Open Budget Survey 2023

9th Edition Summary

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The Open Budget Survey is the world’s only comparative, independent, and regular assessment of transparency, oversight and participation in national budgets.

The Open Budget Survey 2023 assessed 125 countries, which are home to 95% of the world’s population and include budgets totaling more than $33.5 trillion in spending in Fiscal Year 2022.

This locally-led process was conducted with in-country researchers, peer reviewers, and government reviewers who completed 30,000 indicators across all surveyed countries, assessing 672 publicly available budget documents and 299 participation mechanisms.

This latest round comes at a turbulent time of unprecedented challenges. Rising debt, inflation, conflicts, closing civic space and climate change have led to serious setbacks for many. Structural inequality is undermining the promise of democracy to deliver for all. Given these challenges, the budgetary process provides countless opportunities for governments to share information about public resource decisions they are making and their rationale, and to seek community generated evidence that can help them make better decisions that reflect people’s priorities.

Global budget transparency has increased by 24% since 2008, but it is still well below what is considered sufficient (a score at or above 61 out of 100) to allow for meaningful public engagement. Legislative oversight is also well below sufficient levels, and public participation is rare. Average audit oversight scores are sufficient, but challenges remain to ensure governments follow up on audit reports.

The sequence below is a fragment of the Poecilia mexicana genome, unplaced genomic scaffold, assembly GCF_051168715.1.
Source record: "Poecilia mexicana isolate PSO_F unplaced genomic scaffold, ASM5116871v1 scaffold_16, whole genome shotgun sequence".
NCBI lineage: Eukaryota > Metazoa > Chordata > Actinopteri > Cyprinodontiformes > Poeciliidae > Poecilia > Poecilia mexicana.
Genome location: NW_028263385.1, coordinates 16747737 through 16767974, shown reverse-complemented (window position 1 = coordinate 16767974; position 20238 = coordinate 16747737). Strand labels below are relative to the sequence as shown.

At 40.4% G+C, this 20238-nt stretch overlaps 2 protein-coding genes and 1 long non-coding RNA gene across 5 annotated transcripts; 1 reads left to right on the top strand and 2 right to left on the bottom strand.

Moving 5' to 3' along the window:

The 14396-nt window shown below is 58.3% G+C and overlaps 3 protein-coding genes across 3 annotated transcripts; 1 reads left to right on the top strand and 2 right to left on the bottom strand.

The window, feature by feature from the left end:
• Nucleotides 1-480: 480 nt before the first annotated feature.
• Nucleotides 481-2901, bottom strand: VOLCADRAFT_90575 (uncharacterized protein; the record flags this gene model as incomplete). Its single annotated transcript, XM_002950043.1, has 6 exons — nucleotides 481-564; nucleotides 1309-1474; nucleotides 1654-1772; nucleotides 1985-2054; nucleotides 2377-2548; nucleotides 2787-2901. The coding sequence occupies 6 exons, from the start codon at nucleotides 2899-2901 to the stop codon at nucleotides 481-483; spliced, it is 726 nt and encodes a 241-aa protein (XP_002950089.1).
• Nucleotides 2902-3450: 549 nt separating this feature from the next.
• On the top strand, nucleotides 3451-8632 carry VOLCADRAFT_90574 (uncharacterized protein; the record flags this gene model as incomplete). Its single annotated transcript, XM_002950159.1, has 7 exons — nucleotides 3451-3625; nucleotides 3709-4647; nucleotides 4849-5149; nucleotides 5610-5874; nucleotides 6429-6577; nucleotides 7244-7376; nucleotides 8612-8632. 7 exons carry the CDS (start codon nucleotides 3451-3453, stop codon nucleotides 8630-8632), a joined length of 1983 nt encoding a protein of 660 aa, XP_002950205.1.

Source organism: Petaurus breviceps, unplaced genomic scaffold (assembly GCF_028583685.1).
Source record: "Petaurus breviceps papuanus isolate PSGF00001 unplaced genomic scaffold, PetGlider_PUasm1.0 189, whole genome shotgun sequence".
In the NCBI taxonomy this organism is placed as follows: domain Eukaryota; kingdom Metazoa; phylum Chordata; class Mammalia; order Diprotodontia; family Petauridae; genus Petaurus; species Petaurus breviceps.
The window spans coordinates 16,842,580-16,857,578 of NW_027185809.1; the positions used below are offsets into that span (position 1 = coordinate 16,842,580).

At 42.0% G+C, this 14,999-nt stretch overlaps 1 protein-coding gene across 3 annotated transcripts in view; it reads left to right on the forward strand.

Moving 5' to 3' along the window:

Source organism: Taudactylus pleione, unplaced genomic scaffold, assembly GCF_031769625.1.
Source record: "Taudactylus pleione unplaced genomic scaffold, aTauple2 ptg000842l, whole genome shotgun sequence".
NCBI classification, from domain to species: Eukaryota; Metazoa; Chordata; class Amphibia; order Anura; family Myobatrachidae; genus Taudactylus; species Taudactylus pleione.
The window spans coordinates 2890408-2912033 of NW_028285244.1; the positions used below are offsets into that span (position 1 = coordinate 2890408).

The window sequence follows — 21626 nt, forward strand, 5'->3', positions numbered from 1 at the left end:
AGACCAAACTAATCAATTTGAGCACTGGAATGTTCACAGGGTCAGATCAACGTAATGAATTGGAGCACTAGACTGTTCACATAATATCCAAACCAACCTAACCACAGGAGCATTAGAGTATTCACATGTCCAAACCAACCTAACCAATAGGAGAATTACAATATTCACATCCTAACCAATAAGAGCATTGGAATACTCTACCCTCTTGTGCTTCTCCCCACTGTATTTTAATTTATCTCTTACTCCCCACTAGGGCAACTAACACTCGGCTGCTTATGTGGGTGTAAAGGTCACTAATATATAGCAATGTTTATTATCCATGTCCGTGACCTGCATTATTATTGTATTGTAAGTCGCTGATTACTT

Global Averages




Public Participation


Legislative Oversight


Audit Oversight

Despite modest gains in global budget transparency, regional trends show two stories—one of sustained progress and one of downward peril.

Since 2012, East Asia & the Pacific and Sub-Saharan Africa have had the steepest increases over time. Their progress, along with that of Eastern Europe & Central Asia and Latin America & the Caribbean, contrast with a significant fall over time in South Asia, stagnation in Western Europe, U.S., & Canada, and continued low performance in the Middle East & North Africa (albeit with improvements).